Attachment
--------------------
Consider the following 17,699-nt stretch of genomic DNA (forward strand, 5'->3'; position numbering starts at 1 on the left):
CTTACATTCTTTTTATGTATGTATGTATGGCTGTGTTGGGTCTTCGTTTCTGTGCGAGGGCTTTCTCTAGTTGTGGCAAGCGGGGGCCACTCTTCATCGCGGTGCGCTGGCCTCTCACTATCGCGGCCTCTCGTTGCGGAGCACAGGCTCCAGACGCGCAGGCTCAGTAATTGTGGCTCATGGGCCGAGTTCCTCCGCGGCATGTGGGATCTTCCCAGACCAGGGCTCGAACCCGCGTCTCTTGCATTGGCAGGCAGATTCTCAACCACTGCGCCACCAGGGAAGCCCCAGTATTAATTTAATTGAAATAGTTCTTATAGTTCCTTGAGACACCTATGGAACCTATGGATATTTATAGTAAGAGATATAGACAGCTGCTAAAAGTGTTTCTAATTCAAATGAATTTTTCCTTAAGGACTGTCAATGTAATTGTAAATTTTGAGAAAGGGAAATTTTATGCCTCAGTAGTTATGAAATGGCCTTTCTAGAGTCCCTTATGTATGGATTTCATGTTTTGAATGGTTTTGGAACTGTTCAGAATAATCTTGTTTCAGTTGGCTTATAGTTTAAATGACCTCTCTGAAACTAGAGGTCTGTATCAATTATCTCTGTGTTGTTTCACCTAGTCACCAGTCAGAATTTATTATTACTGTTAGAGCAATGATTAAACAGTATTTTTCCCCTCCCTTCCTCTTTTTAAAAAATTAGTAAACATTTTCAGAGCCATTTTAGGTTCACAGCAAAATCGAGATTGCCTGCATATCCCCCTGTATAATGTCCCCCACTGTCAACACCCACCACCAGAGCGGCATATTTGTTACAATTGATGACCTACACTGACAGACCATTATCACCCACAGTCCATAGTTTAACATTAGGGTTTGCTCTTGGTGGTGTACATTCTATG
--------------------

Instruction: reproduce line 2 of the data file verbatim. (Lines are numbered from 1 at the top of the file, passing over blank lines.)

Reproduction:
CTTACATTCTTTTTATGTATGTATGTATGGCTGTGTTGGGTCTTCGTTTCTGTGCGAGGGCTTTCTCTAGTTGTGGCAAGCGGGGGCCACTCTTCATCGCGGTGCGCTGGCCTCTCACTATCGCGGCCTCTCGTTGCGGAGCACAGGCTCCAGACGCGCAGGCTCAGTAATTGTGGCTCATGGGCCGAGTTCCTCCGCGGCATGTGGGATCTTCCCAGACCAGGGCTCGAACCCGCGTCTCTTGCATTGGCAGGCAGATTCTCAACCACTGCGCCACCAGGGAAGCCCCAGTATTAATTTAATTGAAATAGTTCTTATAGTTCCTTGAGACACCTATGGAACCTATGGATATTTATAGTAAGAGATATAGACAGCTGCTAAAAGTGTTTCTAATTCAAATGAATTTTTCCTTAAGGACTGTCAATGTAATTGTAAATTTTGAGAAAGGGAAATTTTATGCCTCAGTAGTTATGAAATGGCCTTTCTAGAGTCCCTTATGTATGGATTTCATGTTTTGAATGGTTTTGGAACTGTTCAGAATAATCTTGTTTCAGTTGGCTTATAGTTTAAATGACCTCTCTGAAACTAGAGGTCTGTATCAATTATCTCTGTGTTGTTTCACCTAGTCACCAGTCAGAATTTATTATTACTGTTAGAGCAATGATTAAACAGTATTTTTCCCCTCCCTTCCTCTTTTTAAAAAATTAGTAAACATTTTCAGAGCCATTTTAGGTTCACAGCAAAATCGAGATTGCCTGCATATCCCCCTGTATAATGTCCCCCACTGTCAACACCCACCACCAGAGCGGCATATTTGTTACAATTGATGACCTACACTGACAGACCATTATCACCCACAGTCCATAGTTTAACATTAGGGTTTGCTCTTGGTGGTGTACATTCTATG